They are such a kind group. I was observed by a tenured colleague on Tuesday, no reason to be nervous, but of course I was, and they did beautifully, bore me up wonderfully, just by being themselves. Mean to tell them tomorrow how grateful I am.

all things bear one up
robins in the high meadow

Six Hungry Ghost Abatement Protocols

Wrote this up for a job app and thought I’d post it here—after revising blogwise. Medium is so message.

Been working about a year on a manuscript called Six Hungry Ghost Abatement Protocols. It’s a study of creative process done at a crossroads of word and image. In which crash prose passages go through a series of verbal and visual metamorphoses—extraction, precipitation, illumination, inspiration.

My thought here is that even well tamed verbal structures possess a wildness inherent in language. In that wildering I feel less that I am writing and drawing poems than that the poems are drawing me out and writing me down.

Themewise the book takes on the Buddhist figure of the hungry ghost, a being of insatiable hunger, unassuageable suffering, to trace some connections among desire, attachment, loss, release. Process and content are very interwoven here: renunciations asked of the poems in their proceeding, as each gives way to a successor, are kin to renunciations they wrestle with in mind.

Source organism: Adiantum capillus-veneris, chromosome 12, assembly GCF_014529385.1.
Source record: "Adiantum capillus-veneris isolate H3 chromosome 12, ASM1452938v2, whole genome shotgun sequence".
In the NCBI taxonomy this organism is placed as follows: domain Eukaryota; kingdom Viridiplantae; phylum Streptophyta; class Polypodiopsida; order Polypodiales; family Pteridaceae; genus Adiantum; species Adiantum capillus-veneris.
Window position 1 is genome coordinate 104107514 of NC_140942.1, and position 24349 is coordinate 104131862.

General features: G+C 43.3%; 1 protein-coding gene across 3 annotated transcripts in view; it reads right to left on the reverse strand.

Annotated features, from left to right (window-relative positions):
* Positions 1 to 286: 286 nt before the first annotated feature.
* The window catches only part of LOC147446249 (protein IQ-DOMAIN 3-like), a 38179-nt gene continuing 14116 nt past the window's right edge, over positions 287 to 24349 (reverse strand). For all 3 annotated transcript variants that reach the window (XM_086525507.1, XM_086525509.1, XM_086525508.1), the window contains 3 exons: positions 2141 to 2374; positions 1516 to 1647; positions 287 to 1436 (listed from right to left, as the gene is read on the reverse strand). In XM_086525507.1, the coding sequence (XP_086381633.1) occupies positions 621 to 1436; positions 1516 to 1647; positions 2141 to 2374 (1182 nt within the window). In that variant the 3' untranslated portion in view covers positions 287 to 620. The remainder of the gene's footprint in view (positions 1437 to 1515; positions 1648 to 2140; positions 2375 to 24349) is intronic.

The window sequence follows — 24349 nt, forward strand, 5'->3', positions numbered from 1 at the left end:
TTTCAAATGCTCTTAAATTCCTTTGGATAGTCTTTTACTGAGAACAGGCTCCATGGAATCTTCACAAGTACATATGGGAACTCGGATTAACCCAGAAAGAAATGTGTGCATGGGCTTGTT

The transformations in their turns.


Extraction

I begin with a passage from my journal, streamlined and depunctuated, for instance this dream transcript.

I’m with R. on roads in the mountains ∙ at the
base of a ski hill we are looking at trail maps ∙ a
web or net of red lines thrown down over a
volcanic core ∙ a whole series of them side by
side ∙ each to the left steps back a bit further ∙
takes more in ∙ the gradations so fine I have to
take more steps across to get to the map that
has what I want to show than I thought to ∙ at it
I point to the road or trail on a southwestern
shoulder of a mountain ∙ One branch goes west­-
ward ∙ that’s somewhere we’ve been ∙ one goes
rightward across the valley of the Stehekin
though we’re in Colorado ∙ that’s the trip I’m
talking about ∙ somewhere else I am saying how
full the colours were up there ∙ Even in winter ∙
a lake in the mountains ∙ sunlight on it and me
through firs on the far side ∙ bleached wood of
fallen snags half-submerged in the water ∙ in
the foreground tall as I am so I must be crouch-
ing ∙ brilliant red blueberry leaves ∙ a few in a
bare bush ∙ the colours give life to the sun and
to me ∙ then in a car with R. driving in and
away from the mountains ∙ he says he doesn’t
use trails when hiking ∙ he just pulls over to the
side of the road and starts bushwhacking up ∙
because of how his mother taught him hillwalk-
ing ∙ she was crazy or maybe just very intense ∙
I laugh too loud ∙ say ∙ But that was in Scotland
where they cut down the forests centuries ago ∙
do you really want to bushwhack through fir
thickets ∙ I wake picturing different sorts of fir
woods ∙ an impassable thicket of small dead
densely interwoven branches ∙ a stand of ma-
ture trees ∙ spacious and cool ∙ a floor of moss